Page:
It’s September, 2022—which means that it’s now been a year since Honda, KTM, Piaggio, and Yamaha first came together to begin work on their swappable battery consortium for future electric two-wheelers. Over the intervening months, they’ve occasionally informed us of forward progress. Most recently, a new battery-as-a-service provider called Swobbee joined the effort. 

On September 15, 2022, the SBMC issued an update, and the first important thing to note is how much the consortium has grown. A total of 21 different firms are now members, and all of them met at KTM headquarters in Mattighofen, Austria in July, 2022 in order to discuss where they were coming from, as well as where they intend to go from here. 

While the consortium remains open to additional members, so far, the membership includes: AVL, Ciklo, Fivebikes, Forsee Power, Hioki, Honda, Hyba, JAMA (Japan Automobile Manufacturers Association), Kawasaki, KTM, KYMCO, Niu, Piaggio, Polaris, Roki, Samsung, Sinbon, Sumitomo Electric, Suzuki, Swobbee, Vitesco, VeNetWork, and Yamaha. 

The group says that it is on track to achieve its goals—but has so far remained opaque about a timeline. We know that they involve development of a shared swappable battery platform, as well as developing the infrastructure to roll it out to people and maintain its strength. Beyond that, however, the group is keeping its cards close to their chest until such time as they deem it appropriate to provide further public-facing information.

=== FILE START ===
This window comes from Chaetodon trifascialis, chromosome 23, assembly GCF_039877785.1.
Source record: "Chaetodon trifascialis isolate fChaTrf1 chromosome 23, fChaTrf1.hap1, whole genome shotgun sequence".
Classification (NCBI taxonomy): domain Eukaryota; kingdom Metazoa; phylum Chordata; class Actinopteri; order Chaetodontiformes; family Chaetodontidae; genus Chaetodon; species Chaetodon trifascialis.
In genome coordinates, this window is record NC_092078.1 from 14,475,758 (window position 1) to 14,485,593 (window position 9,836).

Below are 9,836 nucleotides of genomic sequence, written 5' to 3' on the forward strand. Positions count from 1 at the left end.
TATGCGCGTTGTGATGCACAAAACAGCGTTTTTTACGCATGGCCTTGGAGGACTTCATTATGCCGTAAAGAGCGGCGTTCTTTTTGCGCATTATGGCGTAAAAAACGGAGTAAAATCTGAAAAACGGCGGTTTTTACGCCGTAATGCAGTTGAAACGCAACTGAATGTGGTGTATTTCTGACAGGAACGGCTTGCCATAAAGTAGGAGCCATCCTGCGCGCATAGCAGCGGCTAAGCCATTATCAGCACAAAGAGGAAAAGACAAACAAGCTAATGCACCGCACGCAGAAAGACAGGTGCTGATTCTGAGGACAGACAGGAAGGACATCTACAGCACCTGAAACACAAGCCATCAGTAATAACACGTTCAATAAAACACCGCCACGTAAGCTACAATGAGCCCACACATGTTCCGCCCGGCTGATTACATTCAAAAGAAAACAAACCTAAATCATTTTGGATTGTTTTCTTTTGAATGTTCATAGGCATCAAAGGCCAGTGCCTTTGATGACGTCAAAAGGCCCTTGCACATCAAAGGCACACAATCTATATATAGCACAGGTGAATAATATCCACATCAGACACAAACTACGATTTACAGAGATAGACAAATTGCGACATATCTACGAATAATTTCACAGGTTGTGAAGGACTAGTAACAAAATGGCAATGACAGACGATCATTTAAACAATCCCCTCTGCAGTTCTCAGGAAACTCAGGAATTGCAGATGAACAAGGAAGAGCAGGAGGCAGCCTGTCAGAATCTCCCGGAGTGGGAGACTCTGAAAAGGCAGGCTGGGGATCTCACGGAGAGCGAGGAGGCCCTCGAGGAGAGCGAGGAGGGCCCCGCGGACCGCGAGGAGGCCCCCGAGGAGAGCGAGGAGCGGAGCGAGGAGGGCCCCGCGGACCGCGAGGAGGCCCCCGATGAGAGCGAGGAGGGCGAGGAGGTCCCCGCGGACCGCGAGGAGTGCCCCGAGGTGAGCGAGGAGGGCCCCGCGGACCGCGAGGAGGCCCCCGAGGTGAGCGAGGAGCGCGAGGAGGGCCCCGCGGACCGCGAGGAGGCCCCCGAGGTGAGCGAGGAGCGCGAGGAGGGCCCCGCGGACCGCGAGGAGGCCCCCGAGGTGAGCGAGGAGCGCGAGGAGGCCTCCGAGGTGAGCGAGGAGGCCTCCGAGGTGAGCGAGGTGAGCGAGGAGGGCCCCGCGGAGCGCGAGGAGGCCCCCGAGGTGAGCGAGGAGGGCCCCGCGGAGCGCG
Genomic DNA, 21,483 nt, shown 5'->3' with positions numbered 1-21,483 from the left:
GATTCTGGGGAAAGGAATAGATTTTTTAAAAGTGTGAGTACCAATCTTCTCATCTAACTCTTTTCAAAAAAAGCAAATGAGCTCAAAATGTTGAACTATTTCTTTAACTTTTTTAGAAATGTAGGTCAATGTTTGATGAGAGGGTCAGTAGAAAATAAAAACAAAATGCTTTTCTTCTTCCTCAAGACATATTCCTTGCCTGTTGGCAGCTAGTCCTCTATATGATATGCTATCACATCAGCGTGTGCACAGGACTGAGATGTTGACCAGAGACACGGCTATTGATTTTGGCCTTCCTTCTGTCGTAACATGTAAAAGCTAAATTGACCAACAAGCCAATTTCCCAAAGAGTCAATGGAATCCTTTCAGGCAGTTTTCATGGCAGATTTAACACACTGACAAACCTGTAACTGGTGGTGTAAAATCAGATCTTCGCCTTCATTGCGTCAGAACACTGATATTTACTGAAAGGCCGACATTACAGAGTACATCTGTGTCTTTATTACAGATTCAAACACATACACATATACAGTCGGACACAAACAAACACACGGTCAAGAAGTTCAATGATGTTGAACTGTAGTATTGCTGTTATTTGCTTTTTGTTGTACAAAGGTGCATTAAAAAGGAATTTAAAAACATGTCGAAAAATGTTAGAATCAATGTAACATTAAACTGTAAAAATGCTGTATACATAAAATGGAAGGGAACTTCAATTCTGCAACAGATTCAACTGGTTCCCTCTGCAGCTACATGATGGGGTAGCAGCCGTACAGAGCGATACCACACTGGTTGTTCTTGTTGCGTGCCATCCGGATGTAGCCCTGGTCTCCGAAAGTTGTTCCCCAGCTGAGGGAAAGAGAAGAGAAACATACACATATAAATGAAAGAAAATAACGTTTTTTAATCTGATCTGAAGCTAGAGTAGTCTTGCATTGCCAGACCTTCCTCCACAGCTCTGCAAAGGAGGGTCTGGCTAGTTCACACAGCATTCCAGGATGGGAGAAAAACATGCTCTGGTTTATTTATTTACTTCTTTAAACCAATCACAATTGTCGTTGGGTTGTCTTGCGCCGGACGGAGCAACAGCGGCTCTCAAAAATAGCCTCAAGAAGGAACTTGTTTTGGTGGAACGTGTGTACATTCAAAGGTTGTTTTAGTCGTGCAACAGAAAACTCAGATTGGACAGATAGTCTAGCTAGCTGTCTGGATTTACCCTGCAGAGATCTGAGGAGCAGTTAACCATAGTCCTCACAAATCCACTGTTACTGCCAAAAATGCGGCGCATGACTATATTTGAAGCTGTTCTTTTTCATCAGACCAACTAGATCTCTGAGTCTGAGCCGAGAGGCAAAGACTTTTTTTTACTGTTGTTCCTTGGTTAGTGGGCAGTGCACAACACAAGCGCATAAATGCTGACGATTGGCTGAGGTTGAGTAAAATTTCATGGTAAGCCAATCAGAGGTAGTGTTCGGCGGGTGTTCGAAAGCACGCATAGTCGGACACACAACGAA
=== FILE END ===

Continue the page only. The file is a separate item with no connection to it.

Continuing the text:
So far, the group says that they’ve agreed to appropriate technical specifications. Now, it’s on to the prototyping and standardization phases—things which we hope we’ll be able to witness more movement on in the coming months. Field trials in at least one (and likely more) European studies are planned, with “battery swapping on motorcycles” as a key point which the consortium wants to study.  

One of the SBMC’s stated goals is to overcome negative public perceptions of electric two-wheelers through removing the pain point of having too many systems that don’t talk to each other. By co-developing standards, batteries, equipment, and infrastructure, they aim to make adoption of electric two-wheelers by the general public a more feasible proposition.  
As electric cars gain footholds in various markets, the problem of charging accessibility in heavily-populated urban areas has become more obvious. With a shared swappable battery standard, and the potential ease of riders simply being able to stop at a station and swap a spent battery for one that is already topped up, potential adoption by a wider cross-section of people seems to have greater potential. 

The effects of this partnership seem quite likely to have far-reaching implications for future development of electric vehicles across the industry. We look forward to seeing how this partnership progresses over time. 

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